It’s the beginning of a new blogging year, and I’m looking through my bookshelves, thumbing through all the new business writing-related books I’ve collected during 2019.What would I do without these “reading around” gems, with their different sorts and shapes of advice and reflection?…
Moments are the thing.
“The goal is the thing,” admit Chip and Dan Heath, authors of The Power of Moments, “but for an individual human being, moments are the thing. Moments are what we remember and what we cherish.” The three situations that deserve to be punctuated, the Heaths advise, are transitions, milestones, and pits.
As a businessperson, you have many stories to tell, we explain to new Say It For You clients, including the benefits of your products and services, successful case studies, news of importance to your customers, and your own perspective on trends in your industry. But perhaps even more important to share in your blog, we add, are those “moments” in the history of your business or practice that helped shape the person you are today.
True stories about mistakes and struggles are very humanizing, adding to the trust readers place in the people behind the text of the blog. What tends to happen is that stories of failure create feelings of empathy and admiration for the entrepreneurs or professional practitioners who overcame the effects of their own errors.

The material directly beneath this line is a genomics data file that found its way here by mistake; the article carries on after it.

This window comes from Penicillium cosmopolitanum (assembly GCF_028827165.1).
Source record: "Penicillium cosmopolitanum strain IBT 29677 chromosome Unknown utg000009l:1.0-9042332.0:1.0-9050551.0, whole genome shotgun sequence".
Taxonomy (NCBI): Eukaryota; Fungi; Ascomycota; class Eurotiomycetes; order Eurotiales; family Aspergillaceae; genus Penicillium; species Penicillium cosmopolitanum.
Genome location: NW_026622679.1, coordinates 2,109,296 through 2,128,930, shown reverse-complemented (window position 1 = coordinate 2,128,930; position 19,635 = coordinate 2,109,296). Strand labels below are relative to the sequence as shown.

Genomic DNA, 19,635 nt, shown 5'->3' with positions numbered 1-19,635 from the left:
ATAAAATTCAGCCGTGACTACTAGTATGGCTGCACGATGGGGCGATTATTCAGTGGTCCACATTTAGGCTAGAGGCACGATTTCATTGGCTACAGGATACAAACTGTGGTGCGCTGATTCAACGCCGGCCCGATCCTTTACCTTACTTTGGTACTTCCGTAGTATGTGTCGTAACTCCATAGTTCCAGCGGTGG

Follow thought leaders.
In addition to surveying customers, you can identify opportunities for your business and analyze choices by following thought leaders in your general business area, advises Jeanette McMurtry in Marketing for Dummies.
Readers found your blog in the first place, we explain to clients, because what they needed corresponded with what you sell, what you know, and what you know how to do. Now that those searchers are “meeting” you through your content, you have the chance to establish credibility and reliability. One way to come across as an expert is to share some of the valuable information you’ve learned by staying abreast of the latest developments in your field.
When we care, we share.
Products and ideas that are practically valuable and wrapped in stories are contagious, explains Jonah Berger, author of the book Contagious. We need to craft content which saves time, improves health, and saves money, he says.
Using anecdotes in your blog, rather than just touting the advantages of your company, practice, or product, is what gives your words the greatest impact. One of the reasons I recommend writing in first and second person (I-you) is that caring and sharing are very personal emotions.
Blog content writers, one of the best pieces of advice is to “read around”, finding gems like these and then sharing them!